Has AGL rung the death knell for Oz fossil fuels?

opening of the Nyngan solar farm

At the opening of the largest solar farm in Australia last week: Anthony Roberts MP -NSW Minister for Industry, Resources and Energy, Mark Speakman SC MP – NSW Minister for Environment, Andy Vesey – AGL CEO, Lesley Ryan – Nyngan Local Aboriginal Land Council, Ian Kay – ARENA CFO, Jack Curtis – First Solar, Regional Manager APAC, Ray Donald – Bogan Shire Mayor.

Two major stories lead the debate over solar power in Australia this week, both throwing up intriguing developments for our renewable energy future. Both asking the question: are we seeing the last of the fossil fuel industry in our country?

First was the surprise (nay shock) decision by AGL to close all its coal-fired power stations by 2050, with a guarantee not to build, or invest in, any others in the meantime. Andrew Vesey, the company’s chief executive, (not one you’d immediately think of as a card-carrying tree hugger) called on the government to support the industry’s efforts to move away from polluting technology.

“It is important that government policy incentivise investment in lower-emitting technology while at the same time ensuring that older, less efficient and reliable power stations are removed from Australia’s energy mix,” he said.

AGL is Australia’s biggest greenhouse emitter so it’s likely that the decision from left field is either an economic one, or made to placate Australians concerned about climate change and the destruction of the environment.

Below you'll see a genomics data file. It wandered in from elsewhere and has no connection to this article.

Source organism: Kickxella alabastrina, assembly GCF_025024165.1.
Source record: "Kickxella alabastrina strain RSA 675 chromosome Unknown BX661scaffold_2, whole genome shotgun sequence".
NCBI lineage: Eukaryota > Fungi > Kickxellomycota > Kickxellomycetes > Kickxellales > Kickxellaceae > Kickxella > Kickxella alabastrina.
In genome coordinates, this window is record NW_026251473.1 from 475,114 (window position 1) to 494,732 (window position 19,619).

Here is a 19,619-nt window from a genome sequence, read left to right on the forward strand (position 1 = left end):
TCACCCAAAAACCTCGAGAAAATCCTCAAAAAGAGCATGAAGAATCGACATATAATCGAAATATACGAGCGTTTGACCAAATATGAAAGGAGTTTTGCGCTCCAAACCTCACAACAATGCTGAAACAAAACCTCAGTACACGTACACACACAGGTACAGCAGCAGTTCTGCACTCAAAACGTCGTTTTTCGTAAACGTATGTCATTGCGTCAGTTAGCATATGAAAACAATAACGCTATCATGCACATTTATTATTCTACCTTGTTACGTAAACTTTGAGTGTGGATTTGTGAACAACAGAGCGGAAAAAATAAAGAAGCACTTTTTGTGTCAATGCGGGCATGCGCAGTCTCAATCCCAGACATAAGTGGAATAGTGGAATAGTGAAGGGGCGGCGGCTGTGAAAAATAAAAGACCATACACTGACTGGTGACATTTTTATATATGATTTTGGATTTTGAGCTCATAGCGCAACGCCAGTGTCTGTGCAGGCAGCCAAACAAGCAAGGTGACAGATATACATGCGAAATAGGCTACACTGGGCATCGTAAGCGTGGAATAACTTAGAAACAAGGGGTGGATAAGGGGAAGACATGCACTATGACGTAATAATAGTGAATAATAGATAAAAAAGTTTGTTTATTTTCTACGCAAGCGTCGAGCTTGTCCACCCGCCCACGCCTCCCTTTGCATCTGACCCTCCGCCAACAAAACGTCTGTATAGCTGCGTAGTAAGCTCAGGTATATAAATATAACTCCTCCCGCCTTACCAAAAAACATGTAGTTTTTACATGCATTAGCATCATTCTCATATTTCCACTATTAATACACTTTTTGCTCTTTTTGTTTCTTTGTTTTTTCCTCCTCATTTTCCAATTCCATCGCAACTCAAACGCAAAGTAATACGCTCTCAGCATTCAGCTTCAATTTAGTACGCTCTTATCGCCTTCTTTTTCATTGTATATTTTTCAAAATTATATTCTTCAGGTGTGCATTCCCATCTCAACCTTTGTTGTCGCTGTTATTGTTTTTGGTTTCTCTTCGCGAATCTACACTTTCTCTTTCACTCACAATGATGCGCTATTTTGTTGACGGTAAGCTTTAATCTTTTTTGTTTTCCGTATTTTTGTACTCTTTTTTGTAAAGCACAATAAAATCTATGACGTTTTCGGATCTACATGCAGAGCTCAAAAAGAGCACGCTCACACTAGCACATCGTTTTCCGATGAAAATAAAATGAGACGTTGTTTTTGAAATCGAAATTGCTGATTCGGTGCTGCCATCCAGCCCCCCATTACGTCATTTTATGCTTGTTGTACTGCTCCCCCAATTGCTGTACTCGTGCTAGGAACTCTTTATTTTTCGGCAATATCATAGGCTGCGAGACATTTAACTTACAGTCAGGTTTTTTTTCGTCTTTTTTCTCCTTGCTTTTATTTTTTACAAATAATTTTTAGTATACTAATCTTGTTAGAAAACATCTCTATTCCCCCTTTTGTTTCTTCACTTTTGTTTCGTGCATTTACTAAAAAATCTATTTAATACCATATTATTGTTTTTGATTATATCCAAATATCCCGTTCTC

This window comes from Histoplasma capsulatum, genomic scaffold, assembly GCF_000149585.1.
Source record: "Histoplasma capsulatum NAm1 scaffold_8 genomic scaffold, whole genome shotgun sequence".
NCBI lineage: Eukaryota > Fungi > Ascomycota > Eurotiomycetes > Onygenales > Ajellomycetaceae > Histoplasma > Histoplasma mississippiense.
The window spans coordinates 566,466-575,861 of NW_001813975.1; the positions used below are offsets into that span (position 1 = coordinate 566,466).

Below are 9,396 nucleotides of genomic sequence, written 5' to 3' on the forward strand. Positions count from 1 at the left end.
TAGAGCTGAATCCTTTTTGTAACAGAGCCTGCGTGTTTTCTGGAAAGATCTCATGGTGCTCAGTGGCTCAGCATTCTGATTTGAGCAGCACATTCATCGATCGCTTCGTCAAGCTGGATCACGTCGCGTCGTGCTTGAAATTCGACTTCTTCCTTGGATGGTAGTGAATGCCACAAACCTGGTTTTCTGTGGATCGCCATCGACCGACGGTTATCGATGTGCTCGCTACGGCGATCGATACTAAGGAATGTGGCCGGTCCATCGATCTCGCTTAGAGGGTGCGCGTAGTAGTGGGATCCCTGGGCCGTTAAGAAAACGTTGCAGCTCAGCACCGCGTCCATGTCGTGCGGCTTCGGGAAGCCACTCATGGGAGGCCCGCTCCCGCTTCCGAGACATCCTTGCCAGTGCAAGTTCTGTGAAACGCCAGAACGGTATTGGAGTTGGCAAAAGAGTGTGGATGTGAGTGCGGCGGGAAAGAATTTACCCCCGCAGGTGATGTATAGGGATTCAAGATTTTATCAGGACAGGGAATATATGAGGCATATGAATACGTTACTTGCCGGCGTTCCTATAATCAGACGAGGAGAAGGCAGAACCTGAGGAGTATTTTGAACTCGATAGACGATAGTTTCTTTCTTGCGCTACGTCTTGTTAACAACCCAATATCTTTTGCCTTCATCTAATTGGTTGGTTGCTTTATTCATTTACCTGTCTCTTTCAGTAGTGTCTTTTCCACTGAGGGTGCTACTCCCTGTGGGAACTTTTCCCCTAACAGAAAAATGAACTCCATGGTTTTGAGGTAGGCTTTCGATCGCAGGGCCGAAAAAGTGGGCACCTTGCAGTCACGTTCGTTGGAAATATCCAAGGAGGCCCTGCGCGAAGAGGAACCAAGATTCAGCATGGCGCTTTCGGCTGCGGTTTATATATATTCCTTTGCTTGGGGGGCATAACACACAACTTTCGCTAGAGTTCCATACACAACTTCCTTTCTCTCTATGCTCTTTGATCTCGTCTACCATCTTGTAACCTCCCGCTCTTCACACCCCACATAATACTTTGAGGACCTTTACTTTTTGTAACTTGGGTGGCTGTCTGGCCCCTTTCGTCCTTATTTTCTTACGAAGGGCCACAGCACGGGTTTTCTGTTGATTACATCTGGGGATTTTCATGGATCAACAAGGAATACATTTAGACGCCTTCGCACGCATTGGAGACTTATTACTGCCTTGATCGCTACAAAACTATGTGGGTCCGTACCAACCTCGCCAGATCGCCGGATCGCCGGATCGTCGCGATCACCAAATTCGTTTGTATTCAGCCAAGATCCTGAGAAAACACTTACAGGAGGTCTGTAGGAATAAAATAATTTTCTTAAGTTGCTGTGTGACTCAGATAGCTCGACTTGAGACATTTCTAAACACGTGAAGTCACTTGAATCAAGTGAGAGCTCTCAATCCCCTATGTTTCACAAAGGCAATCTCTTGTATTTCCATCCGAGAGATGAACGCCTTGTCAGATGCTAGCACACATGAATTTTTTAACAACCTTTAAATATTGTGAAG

Either way it’s a decision made with the bottom line firmly in mind and an indicator of the future of how we acquire energy in this country.

A delighted Christine Milne, leader of the Australian Greens, cited the decision as the beginning of the end for the fossil fuel industry. While the imminent death of the fossil fuel industry may be a touch exaggerated, certainly the writing’s on the wall.

 

As if to underline the changing of the guard (to mangle my metaphors yet again), this week saw the opening of Australia’s largest solar farm in Nyngan in western NSW. The ceremony was attended by (you guessed it) the head honchos of AGL Energy and First Solar, with AGL revelling in its new found reputation as greenies.

Indeed the AGL announcement mentioned above was made on the same day as the opening to maximise publicity.

The NSW government was represented at the opening ceremony, though not surprisingly, not a soul from the feds bothered to show their faces. It seems the debate over solar power in Australia doesn’t exist for the Coalition.

The Nyngan solar power farm, soon to be joined by other major farms at Mildura and Broken Hill, will be at the forefront of renewable energy in Australia. With a full capacity of over 100 megawatts of power when fully operational in July, the Nyngan solar farm will be the largest solar farm in the Southern Hemisphere.

The debate over solar power in Australia has swung against the fossil fuel companies over recent years and last week’s twin announcements by AGL have underlined this. With AGL leading the way, will other major energy producers follow suit? The answer is one that will determine our energy future.

Comments

  1. Greg Bell says

    Umm…. solar power IS fossil fuel. What fuel source do we think mines, refines, transports, melts, smelts, grinds, presses, transports again, lifts, pours, grades, and installs all those panels, inverters, mounts, bases, batteries and wires?

    • Fair call Greg, thanks for your input. Anyone else with a comment on Greg’s opinion?

      • Jack Wallace says

        Why stop there, Greg.
        Without solar power ( beginning a few billion years ago) there wouldn’t be any fossil fuels at all.
        (except perhaps for my mother-in-law!)

  2. Bill Mastrippolito says

    Yes Greg, producing and installing all those solar panels would have used some fossil based fuels to do so. Probably much less than compared to building a conventional coal powered electricity plant. Now instead of burning tons of coal every day producing tons of green house gases, there is NO more green house gases produced for many years to come from solar installations like these.

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